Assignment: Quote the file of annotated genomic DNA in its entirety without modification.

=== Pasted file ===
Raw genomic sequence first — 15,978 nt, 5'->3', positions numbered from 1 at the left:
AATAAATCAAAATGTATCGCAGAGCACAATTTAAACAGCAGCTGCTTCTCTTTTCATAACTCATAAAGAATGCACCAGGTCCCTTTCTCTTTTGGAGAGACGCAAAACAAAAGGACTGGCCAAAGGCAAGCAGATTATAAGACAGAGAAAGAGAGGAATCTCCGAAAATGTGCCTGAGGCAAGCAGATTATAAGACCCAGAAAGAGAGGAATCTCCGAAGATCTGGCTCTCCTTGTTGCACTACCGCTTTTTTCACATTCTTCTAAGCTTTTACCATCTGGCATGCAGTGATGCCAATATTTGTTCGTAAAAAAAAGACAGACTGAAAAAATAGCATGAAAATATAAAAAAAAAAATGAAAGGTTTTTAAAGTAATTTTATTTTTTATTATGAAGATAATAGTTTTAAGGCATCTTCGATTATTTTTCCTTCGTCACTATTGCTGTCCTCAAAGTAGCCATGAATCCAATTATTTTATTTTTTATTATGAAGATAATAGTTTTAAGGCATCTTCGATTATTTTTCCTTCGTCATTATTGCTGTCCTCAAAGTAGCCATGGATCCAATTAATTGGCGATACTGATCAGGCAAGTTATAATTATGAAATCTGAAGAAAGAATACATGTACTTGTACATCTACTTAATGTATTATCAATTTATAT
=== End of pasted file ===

Raw genomic sequence first — 15,978 nt, 5'->3', positions numbered from 1 at the left:
AATAAATCAAAATGTATCGCAGAGCACAATTTAAACAGCAGCTGCTTCTCTTTTCATAACTCATAAAGAATGCACCAGGTCCCTTTCTCTTTTGGAGAGACGCAAAACAAAAGGACTGGCCAAAGGCAAGCAGATTATAAGACAGAGAAAGAGAGGAATCTCCGAAAATGTGCCTGAGGCAAGCAGATTATAAGACCCAGAAAGAGAGGAATCTCCGAAGATCTGGCTCTCCTTGTTGCACTACCGCTTTTTTCACATTCTTCTAAGCTTTTACCATCTGGCATGCAGTGATGCCAATATTTGTTCGTAAAAAAAAGACAGACTGAAAAAATAGCATGAAAATATAAAAAAAAAAATGAAAGGTTTTTAAAGTAATTTTATTTTTTATTATGAAGATAATAGTTTTAAGGCATCTTCGATTATTTTTCCTTCGTCACTATTGCTGTCCTCAAAGTAGCCATGAATCCAATTATTTTATTTTTTATTATGAAGATAATAGTTTTAAGGCATCTTCGATTATTTTTCCTTCGTCATTATTGCTGTCCTCAAAGTAGCCATGGATCCAATTAATTGGCGATACTGATCAGGCAAGTTATAATTATGAAATCTGAAGAAAGAATACATGTACTTGTACATCTACTTAATGTATTATCAATTTATAT